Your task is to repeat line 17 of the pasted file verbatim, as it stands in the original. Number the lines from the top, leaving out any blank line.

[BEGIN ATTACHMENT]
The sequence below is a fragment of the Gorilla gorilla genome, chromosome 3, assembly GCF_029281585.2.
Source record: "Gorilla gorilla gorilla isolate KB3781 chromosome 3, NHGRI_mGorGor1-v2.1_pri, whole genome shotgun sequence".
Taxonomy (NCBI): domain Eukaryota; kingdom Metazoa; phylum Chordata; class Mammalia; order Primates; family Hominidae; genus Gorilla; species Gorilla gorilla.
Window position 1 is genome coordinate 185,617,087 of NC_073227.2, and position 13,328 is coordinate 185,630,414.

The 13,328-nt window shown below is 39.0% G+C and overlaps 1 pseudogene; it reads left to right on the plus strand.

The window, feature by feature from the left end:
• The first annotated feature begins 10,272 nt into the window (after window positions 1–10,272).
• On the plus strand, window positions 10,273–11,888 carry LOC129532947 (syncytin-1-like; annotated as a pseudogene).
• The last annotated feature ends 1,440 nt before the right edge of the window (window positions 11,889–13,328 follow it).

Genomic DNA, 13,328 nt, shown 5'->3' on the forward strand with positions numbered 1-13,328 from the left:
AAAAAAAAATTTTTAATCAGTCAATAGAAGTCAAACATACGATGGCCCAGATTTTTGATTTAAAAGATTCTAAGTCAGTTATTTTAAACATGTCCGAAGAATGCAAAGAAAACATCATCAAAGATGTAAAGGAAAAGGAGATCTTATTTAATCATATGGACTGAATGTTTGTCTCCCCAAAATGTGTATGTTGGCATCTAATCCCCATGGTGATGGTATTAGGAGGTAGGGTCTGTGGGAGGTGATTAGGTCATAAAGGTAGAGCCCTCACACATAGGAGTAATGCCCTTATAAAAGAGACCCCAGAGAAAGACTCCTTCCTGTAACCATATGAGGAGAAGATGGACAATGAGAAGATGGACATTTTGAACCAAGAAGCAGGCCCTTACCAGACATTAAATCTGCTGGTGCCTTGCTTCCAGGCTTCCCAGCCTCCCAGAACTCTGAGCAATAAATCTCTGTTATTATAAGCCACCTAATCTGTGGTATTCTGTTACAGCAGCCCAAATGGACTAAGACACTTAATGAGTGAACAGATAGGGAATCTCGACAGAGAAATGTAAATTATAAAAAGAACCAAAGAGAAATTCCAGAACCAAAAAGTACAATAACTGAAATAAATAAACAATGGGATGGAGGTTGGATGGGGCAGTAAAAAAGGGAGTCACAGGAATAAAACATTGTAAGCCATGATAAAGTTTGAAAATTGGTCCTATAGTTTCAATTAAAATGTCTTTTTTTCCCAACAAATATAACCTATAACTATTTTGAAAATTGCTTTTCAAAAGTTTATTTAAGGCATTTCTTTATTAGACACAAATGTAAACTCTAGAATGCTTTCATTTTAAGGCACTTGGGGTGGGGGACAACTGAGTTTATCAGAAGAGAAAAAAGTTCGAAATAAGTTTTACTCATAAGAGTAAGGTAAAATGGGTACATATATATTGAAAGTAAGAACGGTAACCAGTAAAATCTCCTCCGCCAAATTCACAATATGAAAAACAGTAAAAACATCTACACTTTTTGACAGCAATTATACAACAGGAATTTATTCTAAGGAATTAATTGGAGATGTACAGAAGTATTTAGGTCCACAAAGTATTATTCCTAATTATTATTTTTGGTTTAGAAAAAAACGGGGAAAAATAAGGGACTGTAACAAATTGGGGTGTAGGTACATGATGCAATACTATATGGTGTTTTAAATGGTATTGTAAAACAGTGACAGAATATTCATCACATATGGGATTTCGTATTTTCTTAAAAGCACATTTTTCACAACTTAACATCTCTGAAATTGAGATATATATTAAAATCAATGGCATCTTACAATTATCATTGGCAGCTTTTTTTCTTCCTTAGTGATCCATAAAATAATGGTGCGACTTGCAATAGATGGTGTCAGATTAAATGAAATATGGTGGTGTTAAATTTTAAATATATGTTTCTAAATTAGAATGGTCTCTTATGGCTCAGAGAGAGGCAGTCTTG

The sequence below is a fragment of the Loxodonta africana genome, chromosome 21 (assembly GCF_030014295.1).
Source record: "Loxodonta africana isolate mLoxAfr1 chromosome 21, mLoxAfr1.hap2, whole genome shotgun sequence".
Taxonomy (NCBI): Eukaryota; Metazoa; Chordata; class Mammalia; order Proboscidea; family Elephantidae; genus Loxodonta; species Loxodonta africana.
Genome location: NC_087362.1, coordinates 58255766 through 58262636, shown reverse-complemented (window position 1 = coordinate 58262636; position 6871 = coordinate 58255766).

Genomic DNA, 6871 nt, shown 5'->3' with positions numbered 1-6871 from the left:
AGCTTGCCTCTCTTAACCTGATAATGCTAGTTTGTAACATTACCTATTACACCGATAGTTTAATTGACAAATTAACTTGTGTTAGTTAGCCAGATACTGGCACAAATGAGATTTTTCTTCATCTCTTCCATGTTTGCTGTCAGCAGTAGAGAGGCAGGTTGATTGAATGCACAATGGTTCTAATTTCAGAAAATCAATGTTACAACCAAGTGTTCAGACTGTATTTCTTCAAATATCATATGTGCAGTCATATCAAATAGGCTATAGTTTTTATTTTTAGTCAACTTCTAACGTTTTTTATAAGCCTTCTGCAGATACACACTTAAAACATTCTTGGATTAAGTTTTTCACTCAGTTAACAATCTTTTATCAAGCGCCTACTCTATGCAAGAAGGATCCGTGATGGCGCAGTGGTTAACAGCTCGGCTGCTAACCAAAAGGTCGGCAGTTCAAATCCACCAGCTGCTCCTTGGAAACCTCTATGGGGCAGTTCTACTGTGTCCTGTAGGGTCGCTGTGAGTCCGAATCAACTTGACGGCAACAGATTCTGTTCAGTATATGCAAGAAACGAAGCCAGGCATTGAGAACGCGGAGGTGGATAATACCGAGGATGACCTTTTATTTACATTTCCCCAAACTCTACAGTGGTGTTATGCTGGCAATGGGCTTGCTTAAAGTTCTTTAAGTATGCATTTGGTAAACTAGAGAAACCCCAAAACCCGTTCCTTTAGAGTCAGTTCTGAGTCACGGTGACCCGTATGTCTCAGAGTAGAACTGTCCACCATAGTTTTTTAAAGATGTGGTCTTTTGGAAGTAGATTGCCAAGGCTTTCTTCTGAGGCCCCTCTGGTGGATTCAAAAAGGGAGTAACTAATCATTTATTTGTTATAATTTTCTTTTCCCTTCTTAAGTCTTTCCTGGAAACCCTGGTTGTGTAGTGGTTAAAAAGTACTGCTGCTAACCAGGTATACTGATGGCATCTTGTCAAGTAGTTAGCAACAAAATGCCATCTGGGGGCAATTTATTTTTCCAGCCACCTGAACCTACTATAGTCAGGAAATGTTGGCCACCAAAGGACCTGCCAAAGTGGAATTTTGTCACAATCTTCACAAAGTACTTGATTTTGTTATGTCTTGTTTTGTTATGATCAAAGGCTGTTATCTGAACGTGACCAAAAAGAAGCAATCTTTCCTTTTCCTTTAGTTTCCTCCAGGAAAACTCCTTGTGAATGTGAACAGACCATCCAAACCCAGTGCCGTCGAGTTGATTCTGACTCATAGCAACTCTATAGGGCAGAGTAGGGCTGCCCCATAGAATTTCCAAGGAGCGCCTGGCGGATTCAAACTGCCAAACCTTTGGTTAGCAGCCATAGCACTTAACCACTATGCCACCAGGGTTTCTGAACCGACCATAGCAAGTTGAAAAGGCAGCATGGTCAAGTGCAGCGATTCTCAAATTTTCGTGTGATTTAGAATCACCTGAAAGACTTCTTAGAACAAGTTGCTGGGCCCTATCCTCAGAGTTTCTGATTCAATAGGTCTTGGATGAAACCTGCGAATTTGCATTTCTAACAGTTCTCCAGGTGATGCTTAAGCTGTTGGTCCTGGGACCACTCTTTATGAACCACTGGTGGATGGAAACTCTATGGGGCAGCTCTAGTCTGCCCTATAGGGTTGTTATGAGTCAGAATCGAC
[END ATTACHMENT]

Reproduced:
AGCTTGCCTCTCTTAACCTGATAATGCTAGTTTGTAACATTACCTATTACACCGATAGTTTAATTGACAAATTAACTTGTGTTAGTTAGCCAGATACTGGCACAAATGAGATTTTTCTTCATCTCTTCCATGTTTGCTGTCAGCAGTAGAGAGGCAGGTTGATTGAATGCACAATGGTTCTAATTTCAGAAAATCAATGTTACAACCAAGTGTTCAGACTGTATTTCTTCAAATATCATATGTGCAGTCATATCAAATAGGCTATAGTTTTTATTTTTAGTCAACTTCTAACGTTTTTTATAAGCCTTCTGCAGATACACACTTAAAACATTCTTGGATTAAGTTTTTCACTCAGTTAACAATCTTTTATCAAGCGCCTACTCTATGCAAGAAGGATCCGTGATGGCGCAGTGGTTAACAGCTCGGCTGCTAACCAAAAGGTCGGCAGTTCAAATCCACCAGCTGCTCCTTGGAAACCTCTATGGGGCAGTTCTACTGTGTCCTGTAGGGTCGCTGTGAGTCCGAATCAACTTGACGGCAACAGATTCTGTTCAGTATATGCAAGAAACGAAGCCAGGCATTGAGAACGCGGAGGTGGATAATACCGAGGATGACCTTTTATTTACATTTCCCCAAACTCTACAGTGGTGTTATGCTGGCAATGGGCTTGCTTAAAGTTCTTTAAGTATGCATTTGGTAAACTAGAGAAACCCCAAAACCCGTTCCTTTAGAGTCAGTTCTGAGTCACGGTGACCCGTATGTCTCAGAGTAGAACTGTCCACCATAGTTTTTTAAAGATGTGGTCTTTTGGAAGTAGATTGCCAAGGCTTTCTTCTGAGGCCCCTCTGGTGGATTCAAAAAGGGAGTAACTAATCATTTATTTGTTATAATTTTCTTTTCCCTTCTTAAGTCTTTCCTGGAAACCCTGGTTGTGTAGTGGTTAAAAAGTACTGCTGCTAACCAGGTATACTGATGGCATCTTGTCAAGTAGTTAGCAACAAAATGCCATCTGGGGGCAATTTATTTTTCCAGCCACCTGAACCTACTATAGTCAGGAAATGTTGGCCACCAAAGGACCTGCCAAAGTGGAATTTTGTCACAATCTTCACAAAGTACTTGATTTTGTTATGTCTTGTTTTGTTATGATCAAAGGCTGTTATCTGAACGTGACCAAAAAGAAGCAATCTTTCCTTTTCCTTTAGTTTCCTCCAGGAAAACTCCTTGTGAATGTGAACAGACCATCCAAACCCAGTGCCGTCGAGTTGATTCTGACTCATAGCAACTCTATAGGGCAGAGTAGGGCTGCCCCATAGAATTTCCAAGGAGCGCCTGGCGGATTCAAACTGCCAAACCTTTGGTTAGCAGCCATAGCACTTAACCACTATGCCACCAGGGTTTCTGAACCGACCATAGCAAGTTGAAAAGGCAGCATGGTCAAGTGCAGCGATTCTCAAATTTTCGTGTGATTTAGAATCACCTGAAAGACTTCTTAGAACAAGTTGCTGGGCCCTATCCTCAGAGTTTCTGATTCAATAGGTCTTGGATGAAACCTGCGAATTTGCATTTCTAACAGTTCTCCAGGTGATGCTTAAGCTGTTGGTCCTGGGACCACTCTTTATGAACCACTGGTGGATGGAAACTCTATGGGGCAGCTCTAGTCTGCCCTATAGGGTTGTTATGAGTCAGAATCGAC